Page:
On Monday, Texas House lawmakers accomplished an historic first for the state. They voted to approve a partial decriminalization bill that would have reduced penalties for the possession of small quantities of cannabis. But as soon as the House sent the measure to the Senate, Lt. Gov. of Texas and Senate President Dan Patrick declared the bill dead. Patrick’s comments came on the heels of a similar statement from Senate Criminal Justice Committee Chair John Whitmire, who told reporters there wasn’t “an appetite” for marijuana reform in the upper chamber. Advocates of the decriminalization measure had already compromised on the bill to get it through the House. And in the wake of Patrick’s declaration, they’re vowing to find common ground with Senate opposition.
Watered-Down Decriminalization Bill Still Too Extreme for Texas Senators
House Bill 63 is sponsored by Texas state Rep. Joe Moody (D-El Paso), a lawmaker who has been trying for years to ease Texas’ harsh criminalization of cannabis. This time around, Moody succeeded in getting his bill through the conservative Texas House by proposing a watered-down version of his original decriminalization bill.
Initially, Rep. Moody proposed replacing criminal penalties for minor cannabis possession entirely. House Bill 63, in its original version, would have replaced criminal charges for anyone caught possessing up to an ounce of marijuana with a civil fine of $250. Only persons who received three such “weed tickets” would face misdemeanor criminal charges.
On Monday, however, Moody watered down his own bill, transforming it from a full to a partial decriminalization measure. Instead of civil penalties and fines, the revised version of HB 63 would simply reduce possession of less than an ounce from a Class B to Class C misdemeanor. Possession between one ounce and two ounces would still be a Class B misdemeanor, carrying jail time, a $2,000 fine or both.
But while the revised version of Rep. Moody’s decriminalization bill won favor among House lawmakers, passing with a 103-42 vote, it was still too extreme for opponents of marijuana reform in the Senate. “I try not to bring issues that are going to be time-consuming if they’re not going to get support, Sen. John Whitmire (D-Houston) told The Texas Observer.
Texas Lt. Gov. Dan Patrick Opposes Partial Decrim ss Step Toward “Colorado-Style” Legalization
In his declaration that House Bill 63 was dead-on-arrival in the Texas Senate, Lt. Gov. and Senate President Dan Patrick echeoed Sen. Whitmire’s statement. “Criminal Justice Chair @Whitmire_Jhn is right that #HB 63 is dead in the @Texas Senate,” Patrick tweeted early Tuesday.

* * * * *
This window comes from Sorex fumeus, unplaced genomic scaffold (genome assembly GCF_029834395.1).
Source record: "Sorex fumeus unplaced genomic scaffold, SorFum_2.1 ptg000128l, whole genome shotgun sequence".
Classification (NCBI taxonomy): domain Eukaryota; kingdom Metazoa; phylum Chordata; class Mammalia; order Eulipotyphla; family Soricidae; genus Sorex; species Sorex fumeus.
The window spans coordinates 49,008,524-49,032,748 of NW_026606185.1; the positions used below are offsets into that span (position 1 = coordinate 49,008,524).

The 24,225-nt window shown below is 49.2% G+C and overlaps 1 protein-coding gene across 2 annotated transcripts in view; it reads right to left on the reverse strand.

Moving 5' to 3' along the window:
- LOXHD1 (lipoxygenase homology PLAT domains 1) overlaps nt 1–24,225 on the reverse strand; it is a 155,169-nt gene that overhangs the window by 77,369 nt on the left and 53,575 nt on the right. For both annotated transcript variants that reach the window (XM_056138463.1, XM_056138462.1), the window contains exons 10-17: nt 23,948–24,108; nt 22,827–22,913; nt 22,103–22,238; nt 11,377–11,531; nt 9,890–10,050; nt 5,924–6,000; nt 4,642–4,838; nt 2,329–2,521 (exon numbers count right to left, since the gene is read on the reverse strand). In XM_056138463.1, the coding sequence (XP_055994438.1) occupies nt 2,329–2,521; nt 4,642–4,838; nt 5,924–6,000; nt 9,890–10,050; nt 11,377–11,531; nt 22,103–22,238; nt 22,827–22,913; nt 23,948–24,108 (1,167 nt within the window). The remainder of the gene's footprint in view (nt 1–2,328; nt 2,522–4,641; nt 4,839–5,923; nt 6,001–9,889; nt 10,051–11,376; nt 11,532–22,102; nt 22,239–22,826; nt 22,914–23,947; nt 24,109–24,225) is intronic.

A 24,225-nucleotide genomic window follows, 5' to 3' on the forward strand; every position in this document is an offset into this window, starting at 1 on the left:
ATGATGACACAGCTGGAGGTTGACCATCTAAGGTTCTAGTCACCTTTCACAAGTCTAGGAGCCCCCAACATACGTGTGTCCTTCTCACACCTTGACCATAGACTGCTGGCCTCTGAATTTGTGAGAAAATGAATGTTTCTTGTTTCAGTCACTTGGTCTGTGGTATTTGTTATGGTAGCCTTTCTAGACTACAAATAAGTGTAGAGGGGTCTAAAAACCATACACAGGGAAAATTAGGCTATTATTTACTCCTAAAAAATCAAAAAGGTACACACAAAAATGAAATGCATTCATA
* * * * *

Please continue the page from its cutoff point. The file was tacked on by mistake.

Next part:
“I join with those House Republicans who oppose this step toward legalization of marijuana,” Lt. Gov. Patrick’s tweet added.
Lt. Gov. Patrick has a long record of speaking out against bills aimed at loosening Texas’ marijuana laws. He has repeatedly condemned such efforts as “vehicles for expanding access to this drug,” according to a previous statement.
Rep. Moody blasted Patrick’s remarks before his House colleagues Tuesday. “Whatever you think about Colorado-style legalization, this isn’t it. It isn’t even a step toward it,” Moody said.
In Texas, anyone caught with an ounce or less of cannabis can face up to 180 days in jail and up to $2,000 in fines. In 2017 alone, Texas law enforcement arrested more than 60,000 people for simple marijuana possession. Those 60,000 arrests make up more than half of the state’s total drug possession arrests. And as is the case around the country, those figures are marred by extreme racial disparities, with black and Latinx people facing disproportionate arrest rates compared with white people.
Advocates Will Continue Push for Marijuana Reform in Texas
Rep. Moody’s bill was a criminal justice reform bill, not a “step-toward-legalization” bill as detractors claim. If reduced to a Class C misdemeanor, possession up to an ounce would only cary a maximum $5000 fine, no jail time and the possibility for criminal record expungement.
Advocates of drug policy reform, along with Rep. Moody, have vowed to continue the fight. “Dan Patrick is the odd man out here and the ball is in his court,” Moody told his House colleagues.
Heather Fazio, director of Texans for Responsible Marijuana Policy and supporter of Rep. Moody’s bill, acknowledged that working through the legislative process would be difficult, but not impossible. A compromise found common ground among a majority of House lawmakers, and Fazio said the same can happen in the Senate. “We intend to bring that spirit to the Texas Senate,” Fazio said.